Mother,” Trent hissed. The Duchess paused, and looked at her son. And she saw in his eyes true love. And looking back at Amanda, she realized that to Amanda, her son was the One, and there would never be any other. And the Duchess frowned. She knew that if she out and out forbade this wedding, that was a one way ticket to Las Vegas and her only begotten child ending up a fry cook at the IHOP out on State Route 16.

The Duchess slowly nodded. “Yes,” she said. “Precisely. You must perform a great task. We must find you a dragon to slay, or a–”

“I don’t slay dragons, m’lady. I don’t slay anything. If you are to give me a great task, it must be in an area where I am in fact great. That is the way of great tasks.”

The Duchess rolled her eyes. “You’re not great at anything,” she said.

“Yes, I am. I paint houses.”

“Please. We’re discussing–”

“Your Grace, I give to you all honor and respect.” Amanda leaned forward. “But hear me. I am not a princess and I am not a heroine. But I am the best house painter you have ever met. I am fast, I am fair, I am complete, and I am unobtrusive. I give excellent value, arrive on time, work to estimate and never, ever cause trouble for my clients. I will not claim any other airs before your magnificence, but do not dare. Imply. What I do is not great.” Amanda held her head up high. “Because quite frankly, I’m awesome.”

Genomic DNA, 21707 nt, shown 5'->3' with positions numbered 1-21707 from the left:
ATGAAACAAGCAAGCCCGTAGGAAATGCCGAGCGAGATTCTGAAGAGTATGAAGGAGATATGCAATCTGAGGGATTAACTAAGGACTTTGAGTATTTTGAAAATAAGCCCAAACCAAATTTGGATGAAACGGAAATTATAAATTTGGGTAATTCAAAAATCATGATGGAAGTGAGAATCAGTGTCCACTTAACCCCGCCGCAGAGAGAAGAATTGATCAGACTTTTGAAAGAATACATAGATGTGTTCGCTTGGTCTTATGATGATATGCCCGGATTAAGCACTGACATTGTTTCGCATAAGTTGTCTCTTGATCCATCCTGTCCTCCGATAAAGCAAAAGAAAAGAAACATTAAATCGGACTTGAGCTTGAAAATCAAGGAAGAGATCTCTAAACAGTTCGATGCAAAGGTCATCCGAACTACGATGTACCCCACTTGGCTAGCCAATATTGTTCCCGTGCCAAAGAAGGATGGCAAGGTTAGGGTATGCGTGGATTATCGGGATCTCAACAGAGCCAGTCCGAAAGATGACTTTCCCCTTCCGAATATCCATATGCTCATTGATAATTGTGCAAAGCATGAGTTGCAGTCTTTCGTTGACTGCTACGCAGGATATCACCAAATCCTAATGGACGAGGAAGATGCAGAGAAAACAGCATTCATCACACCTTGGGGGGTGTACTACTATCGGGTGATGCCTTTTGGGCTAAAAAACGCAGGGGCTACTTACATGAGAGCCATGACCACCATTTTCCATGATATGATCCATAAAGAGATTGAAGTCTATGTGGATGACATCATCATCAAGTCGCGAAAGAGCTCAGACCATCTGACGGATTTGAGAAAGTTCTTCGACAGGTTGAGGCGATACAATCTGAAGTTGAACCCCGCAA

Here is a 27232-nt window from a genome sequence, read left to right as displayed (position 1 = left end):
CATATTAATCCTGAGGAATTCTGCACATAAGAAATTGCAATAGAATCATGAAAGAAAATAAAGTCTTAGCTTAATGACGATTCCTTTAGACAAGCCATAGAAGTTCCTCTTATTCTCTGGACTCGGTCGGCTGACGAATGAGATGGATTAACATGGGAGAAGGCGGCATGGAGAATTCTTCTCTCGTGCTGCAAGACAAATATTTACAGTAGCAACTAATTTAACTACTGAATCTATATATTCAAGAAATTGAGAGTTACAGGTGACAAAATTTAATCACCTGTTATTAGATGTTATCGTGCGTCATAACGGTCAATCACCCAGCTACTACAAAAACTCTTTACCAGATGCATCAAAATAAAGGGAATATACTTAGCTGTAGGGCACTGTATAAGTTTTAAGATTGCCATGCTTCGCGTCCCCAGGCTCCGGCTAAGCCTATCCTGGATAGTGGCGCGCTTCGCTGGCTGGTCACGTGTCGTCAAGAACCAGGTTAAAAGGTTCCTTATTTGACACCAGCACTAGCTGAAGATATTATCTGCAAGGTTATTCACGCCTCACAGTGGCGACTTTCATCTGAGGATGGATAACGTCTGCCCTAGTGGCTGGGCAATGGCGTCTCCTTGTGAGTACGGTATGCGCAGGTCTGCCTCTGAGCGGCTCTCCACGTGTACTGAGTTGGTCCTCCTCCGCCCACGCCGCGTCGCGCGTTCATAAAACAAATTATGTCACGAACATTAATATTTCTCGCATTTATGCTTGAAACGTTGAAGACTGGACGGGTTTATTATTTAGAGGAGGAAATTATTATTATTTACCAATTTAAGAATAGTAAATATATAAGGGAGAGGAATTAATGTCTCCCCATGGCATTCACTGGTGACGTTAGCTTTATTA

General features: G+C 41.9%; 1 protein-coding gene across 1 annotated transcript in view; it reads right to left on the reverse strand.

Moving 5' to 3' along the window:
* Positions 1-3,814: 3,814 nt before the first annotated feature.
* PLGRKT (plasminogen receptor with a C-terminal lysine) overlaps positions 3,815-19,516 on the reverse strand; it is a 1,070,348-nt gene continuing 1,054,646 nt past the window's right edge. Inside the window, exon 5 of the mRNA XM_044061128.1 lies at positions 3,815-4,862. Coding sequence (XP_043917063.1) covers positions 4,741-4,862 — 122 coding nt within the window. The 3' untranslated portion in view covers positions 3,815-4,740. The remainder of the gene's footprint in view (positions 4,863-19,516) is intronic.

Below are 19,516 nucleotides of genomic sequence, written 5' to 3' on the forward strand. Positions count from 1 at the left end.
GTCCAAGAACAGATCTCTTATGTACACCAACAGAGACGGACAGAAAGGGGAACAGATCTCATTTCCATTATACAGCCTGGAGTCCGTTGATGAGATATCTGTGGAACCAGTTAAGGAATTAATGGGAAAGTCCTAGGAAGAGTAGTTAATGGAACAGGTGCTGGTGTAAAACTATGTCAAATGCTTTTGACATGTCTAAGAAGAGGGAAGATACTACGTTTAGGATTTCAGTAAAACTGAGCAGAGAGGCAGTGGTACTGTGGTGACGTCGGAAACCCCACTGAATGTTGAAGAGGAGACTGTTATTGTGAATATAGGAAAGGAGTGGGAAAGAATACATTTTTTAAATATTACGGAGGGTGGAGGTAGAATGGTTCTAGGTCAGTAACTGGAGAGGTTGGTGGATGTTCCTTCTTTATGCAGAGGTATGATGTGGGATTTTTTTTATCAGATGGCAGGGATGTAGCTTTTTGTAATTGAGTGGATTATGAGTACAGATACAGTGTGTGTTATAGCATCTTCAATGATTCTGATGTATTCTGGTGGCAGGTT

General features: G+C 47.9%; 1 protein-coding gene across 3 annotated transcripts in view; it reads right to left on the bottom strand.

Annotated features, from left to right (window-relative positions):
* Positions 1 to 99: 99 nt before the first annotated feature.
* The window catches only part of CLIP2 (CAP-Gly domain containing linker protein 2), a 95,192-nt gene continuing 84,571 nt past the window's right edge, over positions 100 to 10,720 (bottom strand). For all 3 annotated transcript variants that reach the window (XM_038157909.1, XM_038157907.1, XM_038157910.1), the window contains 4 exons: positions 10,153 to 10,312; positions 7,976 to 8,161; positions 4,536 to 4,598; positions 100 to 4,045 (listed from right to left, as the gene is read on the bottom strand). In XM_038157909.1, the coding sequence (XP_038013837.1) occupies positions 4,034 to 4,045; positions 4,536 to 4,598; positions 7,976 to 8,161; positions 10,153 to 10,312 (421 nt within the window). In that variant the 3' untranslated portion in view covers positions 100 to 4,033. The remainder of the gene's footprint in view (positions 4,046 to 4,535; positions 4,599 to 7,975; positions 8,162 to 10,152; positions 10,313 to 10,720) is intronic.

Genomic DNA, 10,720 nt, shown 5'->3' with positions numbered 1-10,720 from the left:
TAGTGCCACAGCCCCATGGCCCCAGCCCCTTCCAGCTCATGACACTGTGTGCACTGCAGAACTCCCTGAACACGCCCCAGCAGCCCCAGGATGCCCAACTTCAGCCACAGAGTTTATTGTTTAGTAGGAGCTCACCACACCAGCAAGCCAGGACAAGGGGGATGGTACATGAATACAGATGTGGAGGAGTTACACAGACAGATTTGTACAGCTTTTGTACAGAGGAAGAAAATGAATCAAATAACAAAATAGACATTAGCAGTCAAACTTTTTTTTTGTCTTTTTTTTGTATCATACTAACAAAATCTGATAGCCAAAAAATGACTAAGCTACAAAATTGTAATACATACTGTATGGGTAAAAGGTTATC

The Duchess narrowed her eyes and pursed her lips. She was tempted to strike the impertinent stripling down, but she too was bound by etiquette. The girl had made a claim of greatness, and by the laws that all Loci must abide by, she had to be accorded due respect until such time as she had a chance to prove her claims. “Very well,” she said. “You say you’re a great house painter? Then we shall see.”

The Duchess rose to her feet, the very act of standing a gathering of ancient power. “Come. We will prepare your task. I have just the thing.”

“Of course, your Grace,” Amanda said, standing up.

Trent stood too. “Mother,” he said warningly, “what do you have in mind?”

“A task worthy of the hand of the son of the Duchess of Los Angeles,” the Duchess said, striding through the halls to a spiral staircase. “We shall have your Amanda paint the ceiling of my home.”

Amanda blinked. “No problem,” she said, looking around. “I assume you’re going to want to have all the ceilings in here painted. I’ll need a layout of the palace–”

The Duchess snorted. “You misunderstand, girl. This is not my home.”

Amanda frowned. “It’s not?”

“No more than a closet in your own house is your home. This is a convenient place for me to store things I don’t want to get rained on.” The trio emerged then onto the balcony of a turret of the palace, overlooking the shining city below them. From here, Amanda could see the city in all its glory. The real world of Los Angeles. The back roads world of Los Angeles. That which anyone could see and that which almost no one could see. It spread out before them, miles and miles and miles of it.

The Duchess swept her hands out. “This is my home.” And she gestured to the shining blue sky. “And that is my home’s ceiling. If you want to marry my son, you will have to paint that.